Hughes v. O'CONNOR

Annotate this Case

313 N.W.2d 463 (1981)

Marie HUGHES, Plaintiff and Appellant, v. Michael O'CONNOR, Defendant and Appellee.

No. 13377.

Supreme Court of South Dakota.

Considered on Briefs September 30, 1981.

Decided December 16, 1981.

*464 Douglas E. Kludt of Bergren & Duffy, Fort Pierre, for plaintiff and appellant.

Steven M. Johnson of Brady, Kabeiseman, Reade, Abbott & Johnson, Yankton, for defendant and appellee.

PER CURIAM.

Appellant brought this defamation action. Her appeal is from the order granting summary judgment in favor of appellee. We affirm.

Appellant's daughter is appellee's former wife. In the divorce action between the daughter and appellee, he sought and obtained custody of their daughter. At the divorce trial, appellee testified to his wife's drug use as follows:

Well, one specific incident [sic] I was out in Chamberlain, South Dakota, with her and her mother [appellant] and another nurse and we were at the hospital. And at that particular incident [sic], her mother and this other nurse went to the drug cabinet, took out some Darvon, some Dalmane, and some Penbritin and put [it] in a little first-aid kit, a blue band-aid box, and some Penicillin and some tetanus. And on the way out of the hospital Marie [appellant] opened the box... She said, "Look at all the money I am saving you, Mike. We have sleeping pills and pain pills and Penicillin, Penbritin, and some injectable Penicillin and also some tetanus". And I observed on many occasions of Patty [appellee's former wife] taking this Darvon or Darvocet, whatever the exact medical name is, I don't know. I saw her taking these on many occasions for headaches.

Appellant brought this action alleging in her complaint that appellee's testimony about the drug theft was defamatory. The trial court granted appellee's motion for summary judgment.

Appellant argues that the trial court erred in granting appellee's motion for summary judgment because the testimony was not privileged. Our view, however, is that appellee's testimony is privileged. "A privileged communication is one made.... [i]n any legislative or judicial proceeding, or in any other official proceeding authorized by law." SDCL 20-11-5(2). For a communication to be privileged within SDCL 20-11-5(2) four conditions must be met:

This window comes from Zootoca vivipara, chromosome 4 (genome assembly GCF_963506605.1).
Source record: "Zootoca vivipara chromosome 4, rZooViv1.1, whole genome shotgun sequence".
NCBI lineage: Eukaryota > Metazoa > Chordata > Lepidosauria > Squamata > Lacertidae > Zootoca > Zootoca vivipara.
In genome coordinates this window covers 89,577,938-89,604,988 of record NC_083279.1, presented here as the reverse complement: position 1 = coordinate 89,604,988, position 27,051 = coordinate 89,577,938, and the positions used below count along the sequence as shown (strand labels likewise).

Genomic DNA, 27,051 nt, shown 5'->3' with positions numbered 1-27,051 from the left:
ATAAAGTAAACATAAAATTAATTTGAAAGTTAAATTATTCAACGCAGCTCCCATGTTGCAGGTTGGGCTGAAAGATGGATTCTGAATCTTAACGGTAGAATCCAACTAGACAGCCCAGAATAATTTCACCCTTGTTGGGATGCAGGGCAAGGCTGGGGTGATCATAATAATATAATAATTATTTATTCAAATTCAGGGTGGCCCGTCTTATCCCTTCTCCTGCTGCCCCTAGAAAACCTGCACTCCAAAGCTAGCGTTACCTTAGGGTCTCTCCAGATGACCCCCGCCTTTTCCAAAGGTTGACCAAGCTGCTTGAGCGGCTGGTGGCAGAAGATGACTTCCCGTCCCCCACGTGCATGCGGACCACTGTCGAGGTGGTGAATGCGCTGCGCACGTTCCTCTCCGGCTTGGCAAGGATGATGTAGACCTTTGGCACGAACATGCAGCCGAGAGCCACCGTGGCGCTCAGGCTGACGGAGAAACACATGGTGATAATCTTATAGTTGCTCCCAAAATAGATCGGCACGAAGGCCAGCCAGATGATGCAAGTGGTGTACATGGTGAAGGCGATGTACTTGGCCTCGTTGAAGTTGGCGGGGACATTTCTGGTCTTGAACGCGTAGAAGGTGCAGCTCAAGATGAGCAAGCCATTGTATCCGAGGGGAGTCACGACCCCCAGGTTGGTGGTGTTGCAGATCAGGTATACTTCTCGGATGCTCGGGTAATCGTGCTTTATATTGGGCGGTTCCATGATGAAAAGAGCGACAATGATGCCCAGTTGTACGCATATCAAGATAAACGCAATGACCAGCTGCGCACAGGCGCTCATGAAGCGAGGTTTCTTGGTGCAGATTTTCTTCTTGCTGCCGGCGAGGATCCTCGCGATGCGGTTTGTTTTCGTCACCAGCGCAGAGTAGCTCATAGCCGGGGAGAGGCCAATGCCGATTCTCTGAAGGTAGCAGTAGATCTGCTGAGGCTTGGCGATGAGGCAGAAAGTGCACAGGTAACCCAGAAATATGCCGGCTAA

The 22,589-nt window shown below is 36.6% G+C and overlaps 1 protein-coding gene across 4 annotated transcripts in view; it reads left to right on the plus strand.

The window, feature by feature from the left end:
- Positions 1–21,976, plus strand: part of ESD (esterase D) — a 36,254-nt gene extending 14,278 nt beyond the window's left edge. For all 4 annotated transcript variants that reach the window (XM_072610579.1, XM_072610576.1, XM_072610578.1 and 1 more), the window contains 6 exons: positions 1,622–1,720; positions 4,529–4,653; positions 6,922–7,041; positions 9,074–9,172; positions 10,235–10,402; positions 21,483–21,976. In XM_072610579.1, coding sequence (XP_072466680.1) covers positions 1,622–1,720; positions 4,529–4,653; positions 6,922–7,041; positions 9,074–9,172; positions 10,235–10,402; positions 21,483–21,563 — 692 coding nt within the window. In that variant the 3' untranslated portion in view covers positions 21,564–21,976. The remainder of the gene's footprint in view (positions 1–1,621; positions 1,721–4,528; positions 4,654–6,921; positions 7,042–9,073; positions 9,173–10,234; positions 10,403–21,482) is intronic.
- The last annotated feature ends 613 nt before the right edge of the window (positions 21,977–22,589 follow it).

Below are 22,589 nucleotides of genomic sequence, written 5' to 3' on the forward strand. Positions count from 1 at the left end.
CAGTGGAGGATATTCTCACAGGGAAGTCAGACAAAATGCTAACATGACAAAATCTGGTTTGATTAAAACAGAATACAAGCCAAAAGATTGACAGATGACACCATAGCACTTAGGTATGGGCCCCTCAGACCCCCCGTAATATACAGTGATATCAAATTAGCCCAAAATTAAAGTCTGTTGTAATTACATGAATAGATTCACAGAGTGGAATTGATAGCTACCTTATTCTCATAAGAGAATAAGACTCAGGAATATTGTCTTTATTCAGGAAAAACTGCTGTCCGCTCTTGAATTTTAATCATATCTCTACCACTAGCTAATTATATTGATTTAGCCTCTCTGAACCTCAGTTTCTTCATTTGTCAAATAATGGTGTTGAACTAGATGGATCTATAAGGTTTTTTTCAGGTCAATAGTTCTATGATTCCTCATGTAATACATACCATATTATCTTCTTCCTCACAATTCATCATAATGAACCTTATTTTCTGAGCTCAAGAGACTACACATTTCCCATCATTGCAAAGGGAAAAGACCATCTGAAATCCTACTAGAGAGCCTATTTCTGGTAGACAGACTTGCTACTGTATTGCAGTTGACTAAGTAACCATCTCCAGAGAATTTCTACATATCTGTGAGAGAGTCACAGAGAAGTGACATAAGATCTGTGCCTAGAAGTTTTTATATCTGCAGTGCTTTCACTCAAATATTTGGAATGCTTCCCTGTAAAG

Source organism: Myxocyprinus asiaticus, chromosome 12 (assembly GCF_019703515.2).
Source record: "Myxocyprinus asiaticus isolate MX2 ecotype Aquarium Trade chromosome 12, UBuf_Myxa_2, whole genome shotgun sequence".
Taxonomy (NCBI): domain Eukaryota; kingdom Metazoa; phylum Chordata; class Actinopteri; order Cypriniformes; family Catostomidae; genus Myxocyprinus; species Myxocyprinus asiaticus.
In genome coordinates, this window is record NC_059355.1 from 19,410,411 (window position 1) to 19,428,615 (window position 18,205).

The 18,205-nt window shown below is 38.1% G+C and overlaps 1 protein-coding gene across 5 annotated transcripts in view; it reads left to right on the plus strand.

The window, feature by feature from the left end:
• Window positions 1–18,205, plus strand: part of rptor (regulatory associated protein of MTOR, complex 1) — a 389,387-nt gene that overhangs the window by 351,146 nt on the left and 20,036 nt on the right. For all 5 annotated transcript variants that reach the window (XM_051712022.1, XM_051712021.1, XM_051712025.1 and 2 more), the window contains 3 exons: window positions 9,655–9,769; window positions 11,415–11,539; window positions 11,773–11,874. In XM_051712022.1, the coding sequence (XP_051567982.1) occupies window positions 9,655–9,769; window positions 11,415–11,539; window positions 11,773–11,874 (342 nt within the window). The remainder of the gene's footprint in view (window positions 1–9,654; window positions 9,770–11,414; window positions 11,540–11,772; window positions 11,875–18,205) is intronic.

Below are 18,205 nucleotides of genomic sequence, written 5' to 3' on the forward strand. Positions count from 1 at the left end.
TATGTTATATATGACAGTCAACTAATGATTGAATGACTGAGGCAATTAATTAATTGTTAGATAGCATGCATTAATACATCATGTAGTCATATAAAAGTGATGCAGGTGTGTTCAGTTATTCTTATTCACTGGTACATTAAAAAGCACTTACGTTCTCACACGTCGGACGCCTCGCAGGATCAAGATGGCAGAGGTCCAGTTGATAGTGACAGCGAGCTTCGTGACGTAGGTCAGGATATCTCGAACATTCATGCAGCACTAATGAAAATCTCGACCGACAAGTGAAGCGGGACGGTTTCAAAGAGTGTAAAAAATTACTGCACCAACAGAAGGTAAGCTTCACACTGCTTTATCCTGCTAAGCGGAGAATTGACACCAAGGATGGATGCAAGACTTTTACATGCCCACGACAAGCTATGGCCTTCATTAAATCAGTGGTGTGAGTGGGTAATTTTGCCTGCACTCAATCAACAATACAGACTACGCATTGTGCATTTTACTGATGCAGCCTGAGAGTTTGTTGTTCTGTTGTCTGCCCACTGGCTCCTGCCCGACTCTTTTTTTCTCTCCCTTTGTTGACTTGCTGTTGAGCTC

`[T]he publication (1) was made in a judicial proceeding; (2) had some connection or logical relation to the action; (3) was made to achieve the objects of the litigation; and (4) involved litigants or other participants authorized by law.'

Janklow v. Keller, 90 S.D. 322, 331, 241 N.W.2d 364, 368 (1976), quoting Bradley v. Hartford Accident & Indemnity Co., 30 Cal. App. 3d 818, 106 Cal. Rptr. 718, 722 (1973). Appellant admits that appellee's testimony meets the first and fourth conditions since it involved litigants and was made in a judicial proceeding. The language setting out the four conditions is sufficiently broad to conclude that appellee's testimony also had a connection to the divorce action and that it was made to achieve the objects of *465 the action. Appellee's testimony that the drugs were stolen was to prove that his wife's drug use was without a prescription. The testimony concerned his wife's fitness as a mother and supported appellee's attempt to gain custody of his daughter, one of the objects of the divorce action. To hold that this testimony is not protected would defeat the purpose of the privilege which is to avoid the vexation of defending defamation actions where litigants seek to secure and defend their rights. See Janklow v. Keller, supra. Appellee's testimony was absolutely privileged within SDCL 20-11-5(2).

Appellee admitted that the alleged defamatory statement was made but raised the defense of absolute privilege. This defense avoids all liability for the communication. Hackworth v. Larson, 83 S.D. 674, 165 N.W.2d 705 (1969). Because no genuine issue of fact remained appellee was entitled to summary judgment as a matter of law. SDCL 15-6-56(c); see Hackworth v. Larson, supra; Brech v. Seacat, 84 S.D. 264, 170 N.W.2d 348 (1969). It was not error for the trial court to grant summary judgment for appellee.

The order is affirmed.

MORGAN, J., deeming himself disqualified did not participate.